Thoits PA: Differential labeling of mental illness by social status: a new look at an old problem. Journal of Health and Social Behavior 46:102–119, 2005
 
West JC, Herbeck DM, Bell CC, et al: Race/ethnicity among psychiatric patients: variations in diagnosis and clinical characteristics reported by practicing psychiatrists. Focus 4:48–56, 2006
 
Keeler EB, Wells KB, Manning WG, et al: The Demand for Episodes of Mental Health Services. Santa Monica, Calif, RAND, 1986
 
Scheffler RM, Miller AB: Demand analysis of mental health service use among ethnic subpopulations. Inquiry 26:202–215, 1989
 
Padgett DK, Patrick C, Burns BJ, et al: Ethnic differences in use of inpatient mental health services by blacks, whites, and Hispanics in a national insured population. Health Services Research 29:135–153, 1994
 
Cooper LA, Gonzales JJ, Gallo JJ, et al: The acceptability of treatment for depression among African-American, Hispanic, and white primary care patients. Medical Care 41:479–489, 2003
 
Keating F, Robertson D: Fear, black people and mental illness: a vicious circle. Health and Social Care in the Community 12:439–447, 2004
 
Whaley AL: Ethnicity/race, paranoia and hospitalization for mental health problems among men. American Journal of Public Health 94:78–81, 2004
 
Swartz MS, Swanson JW, Hannon MJ: Does fear of coercion keep people away from mental health treatment? Evidence from a survey of persons with schizophrenia and mental health professionals. Behavioral Sciences and the Law 21:459–472, 2003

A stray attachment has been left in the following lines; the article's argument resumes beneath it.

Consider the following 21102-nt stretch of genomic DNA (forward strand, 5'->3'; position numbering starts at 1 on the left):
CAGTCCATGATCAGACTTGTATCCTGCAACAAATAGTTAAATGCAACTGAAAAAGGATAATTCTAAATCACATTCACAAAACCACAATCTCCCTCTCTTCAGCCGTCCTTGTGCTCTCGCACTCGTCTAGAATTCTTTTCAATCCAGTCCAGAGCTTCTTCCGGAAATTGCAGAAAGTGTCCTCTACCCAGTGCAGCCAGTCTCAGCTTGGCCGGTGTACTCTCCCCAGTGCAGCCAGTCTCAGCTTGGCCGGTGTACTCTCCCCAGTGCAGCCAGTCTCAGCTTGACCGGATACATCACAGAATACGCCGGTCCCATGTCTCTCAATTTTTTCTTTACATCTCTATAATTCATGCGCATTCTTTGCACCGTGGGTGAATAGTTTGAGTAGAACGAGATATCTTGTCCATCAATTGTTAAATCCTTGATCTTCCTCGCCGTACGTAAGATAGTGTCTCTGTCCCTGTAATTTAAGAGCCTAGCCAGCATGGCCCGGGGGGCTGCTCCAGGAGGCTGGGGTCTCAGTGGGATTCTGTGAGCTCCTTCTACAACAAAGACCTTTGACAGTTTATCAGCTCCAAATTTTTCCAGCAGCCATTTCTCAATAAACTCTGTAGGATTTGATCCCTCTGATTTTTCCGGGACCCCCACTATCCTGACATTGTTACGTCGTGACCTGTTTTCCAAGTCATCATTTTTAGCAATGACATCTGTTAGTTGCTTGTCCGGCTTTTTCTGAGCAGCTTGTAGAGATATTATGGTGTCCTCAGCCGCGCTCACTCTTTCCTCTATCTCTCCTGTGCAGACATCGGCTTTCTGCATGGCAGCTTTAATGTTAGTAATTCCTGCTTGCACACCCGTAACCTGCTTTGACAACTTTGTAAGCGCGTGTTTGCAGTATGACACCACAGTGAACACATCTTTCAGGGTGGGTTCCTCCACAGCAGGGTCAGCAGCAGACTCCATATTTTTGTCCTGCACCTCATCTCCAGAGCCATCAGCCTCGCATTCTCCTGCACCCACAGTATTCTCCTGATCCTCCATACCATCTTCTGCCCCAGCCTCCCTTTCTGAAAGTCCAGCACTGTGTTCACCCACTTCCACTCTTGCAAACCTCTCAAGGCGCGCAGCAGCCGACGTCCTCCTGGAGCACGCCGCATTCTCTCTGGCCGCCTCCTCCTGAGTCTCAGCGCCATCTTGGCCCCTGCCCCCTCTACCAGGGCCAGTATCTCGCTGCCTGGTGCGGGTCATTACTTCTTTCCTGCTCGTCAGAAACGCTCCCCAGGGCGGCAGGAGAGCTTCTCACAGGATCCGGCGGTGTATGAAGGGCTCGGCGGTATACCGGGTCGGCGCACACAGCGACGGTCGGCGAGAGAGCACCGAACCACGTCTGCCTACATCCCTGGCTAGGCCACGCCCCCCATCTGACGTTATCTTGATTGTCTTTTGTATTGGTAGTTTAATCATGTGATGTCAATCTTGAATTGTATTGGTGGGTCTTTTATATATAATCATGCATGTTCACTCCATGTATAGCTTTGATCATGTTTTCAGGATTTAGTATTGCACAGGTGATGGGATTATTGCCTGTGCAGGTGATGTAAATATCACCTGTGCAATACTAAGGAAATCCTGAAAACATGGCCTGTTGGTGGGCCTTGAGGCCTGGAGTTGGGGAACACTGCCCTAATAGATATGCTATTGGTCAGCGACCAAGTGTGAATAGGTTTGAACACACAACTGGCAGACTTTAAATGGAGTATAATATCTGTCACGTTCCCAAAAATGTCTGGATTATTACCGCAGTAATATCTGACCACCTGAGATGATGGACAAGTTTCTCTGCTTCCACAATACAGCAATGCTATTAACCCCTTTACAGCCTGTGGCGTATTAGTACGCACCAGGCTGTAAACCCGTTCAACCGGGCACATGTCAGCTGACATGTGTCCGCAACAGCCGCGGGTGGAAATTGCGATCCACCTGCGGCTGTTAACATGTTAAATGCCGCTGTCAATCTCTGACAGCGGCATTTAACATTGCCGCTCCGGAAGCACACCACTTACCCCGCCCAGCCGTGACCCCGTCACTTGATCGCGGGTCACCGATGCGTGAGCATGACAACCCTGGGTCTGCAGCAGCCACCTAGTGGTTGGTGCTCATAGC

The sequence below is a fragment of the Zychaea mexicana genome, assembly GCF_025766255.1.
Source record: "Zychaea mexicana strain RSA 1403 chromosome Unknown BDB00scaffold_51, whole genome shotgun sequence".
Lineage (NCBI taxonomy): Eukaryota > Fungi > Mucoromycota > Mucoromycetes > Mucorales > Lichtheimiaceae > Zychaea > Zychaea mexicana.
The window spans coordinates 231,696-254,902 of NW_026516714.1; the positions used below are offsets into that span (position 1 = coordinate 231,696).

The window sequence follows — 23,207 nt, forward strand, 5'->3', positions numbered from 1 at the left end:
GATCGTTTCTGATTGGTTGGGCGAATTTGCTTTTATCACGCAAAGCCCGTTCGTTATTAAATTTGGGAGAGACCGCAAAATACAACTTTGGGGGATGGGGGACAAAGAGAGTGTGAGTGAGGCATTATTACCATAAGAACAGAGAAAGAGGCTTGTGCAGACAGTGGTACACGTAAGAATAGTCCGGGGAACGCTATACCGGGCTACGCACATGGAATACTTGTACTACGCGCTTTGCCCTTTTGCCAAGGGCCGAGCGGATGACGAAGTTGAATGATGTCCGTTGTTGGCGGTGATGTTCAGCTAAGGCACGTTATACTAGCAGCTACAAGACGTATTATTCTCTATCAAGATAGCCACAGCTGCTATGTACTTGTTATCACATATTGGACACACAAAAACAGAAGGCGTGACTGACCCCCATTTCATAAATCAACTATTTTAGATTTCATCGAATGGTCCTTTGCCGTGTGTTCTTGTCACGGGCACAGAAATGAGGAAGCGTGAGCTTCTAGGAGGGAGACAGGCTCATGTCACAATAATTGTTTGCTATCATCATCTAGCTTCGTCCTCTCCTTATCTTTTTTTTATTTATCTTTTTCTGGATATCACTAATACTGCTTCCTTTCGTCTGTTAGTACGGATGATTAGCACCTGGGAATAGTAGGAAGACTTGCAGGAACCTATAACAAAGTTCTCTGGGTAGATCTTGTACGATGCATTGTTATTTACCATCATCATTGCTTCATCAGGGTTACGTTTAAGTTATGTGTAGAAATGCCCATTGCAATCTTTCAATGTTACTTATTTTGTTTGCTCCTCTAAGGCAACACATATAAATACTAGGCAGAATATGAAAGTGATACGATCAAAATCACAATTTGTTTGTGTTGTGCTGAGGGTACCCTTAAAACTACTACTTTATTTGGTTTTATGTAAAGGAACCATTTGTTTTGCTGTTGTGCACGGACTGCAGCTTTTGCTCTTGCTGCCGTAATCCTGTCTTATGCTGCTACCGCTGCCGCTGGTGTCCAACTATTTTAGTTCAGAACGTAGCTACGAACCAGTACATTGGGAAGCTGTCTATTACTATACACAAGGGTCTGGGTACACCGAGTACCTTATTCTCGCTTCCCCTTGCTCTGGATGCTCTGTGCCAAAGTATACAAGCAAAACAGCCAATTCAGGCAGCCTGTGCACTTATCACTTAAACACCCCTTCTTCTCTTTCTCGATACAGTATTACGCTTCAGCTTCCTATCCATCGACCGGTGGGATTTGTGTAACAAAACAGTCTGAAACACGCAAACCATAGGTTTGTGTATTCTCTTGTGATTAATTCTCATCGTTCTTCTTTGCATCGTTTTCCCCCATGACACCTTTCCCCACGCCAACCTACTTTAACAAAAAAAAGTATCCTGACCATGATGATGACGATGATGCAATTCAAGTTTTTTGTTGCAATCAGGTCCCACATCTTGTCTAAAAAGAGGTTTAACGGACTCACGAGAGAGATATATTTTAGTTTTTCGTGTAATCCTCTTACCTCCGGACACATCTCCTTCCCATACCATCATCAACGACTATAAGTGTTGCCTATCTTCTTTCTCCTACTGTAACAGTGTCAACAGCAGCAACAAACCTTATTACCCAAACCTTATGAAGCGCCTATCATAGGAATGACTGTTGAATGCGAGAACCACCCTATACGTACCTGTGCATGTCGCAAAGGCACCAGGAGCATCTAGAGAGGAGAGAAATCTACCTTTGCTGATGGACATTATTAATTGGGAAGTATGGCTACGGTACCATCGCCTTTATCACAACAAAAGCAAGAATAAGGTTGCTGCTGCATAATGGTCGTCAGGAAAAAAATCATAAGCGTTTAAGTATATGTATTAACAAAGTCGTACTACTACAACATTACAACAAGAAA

Strakowski SM, Keck PE, McElroy SL, et al: Twelve-month outcome after a first hospitalization for affective psychosis. Archives of General Psychiatry 55:49–55, 1998
 
Sussman LK, Robins LN, Earls F: Treatment-seeking for depression by black and white Americans. Social Science and Medicine 24:187–196, 1987
 
McGuire TG, Alegria M, Cook BL, et al: Implementing the Institute of Medicine definition of disparities: an application to mental health care. Health Services Research 41:1979–2005, 2006
 
Mental Health: Culture, Race, and Ethnicity—A Supplement to Mental Health: A Report of the Surgeon General. Rockville, Md, US Department of Health and Human Services, US Public Health Service, 2001
 
McGuire TG, Miranda J: New evidence regarding racial and ethnic disparities in mental health: policy implications. Health Affairs 27:393–403, 2008
 
Gilmer TP, Dolder CR, Larco JP, et al: Adherence to treatment with antipsychotic medication and health care costs among Medicaid beneficiaries with schizophrenia. American Journal of Psychiatry 161:692–699, 2004
 
West JC, Wilk JE, Olfson M, et al: Patterns and quality of treatment for patients with schizophrenia in routine psychiatric practice. Psychiatric Services 56:283–291, 2005
 
Yang J, Law S, Chow W, et al: Assertive community treatment for persons with severe and persistent mental illness in ethnic minority groups. Psychiatric Services 56:1053–1055, 2005
 
Mental Health: A Report of the Surgeon General. Rockville, Md, US Department of Health and Human Services, US Public Health Service, 1999
 
Jones PB, Fung WLA: Ethnicity and mental health: the example of schizophrenia in African Caribbean populations, in Ethnicity and Causal Mechanisms. Edited by Rutter M, Tienda M. New York, Cambridge University Press, 2005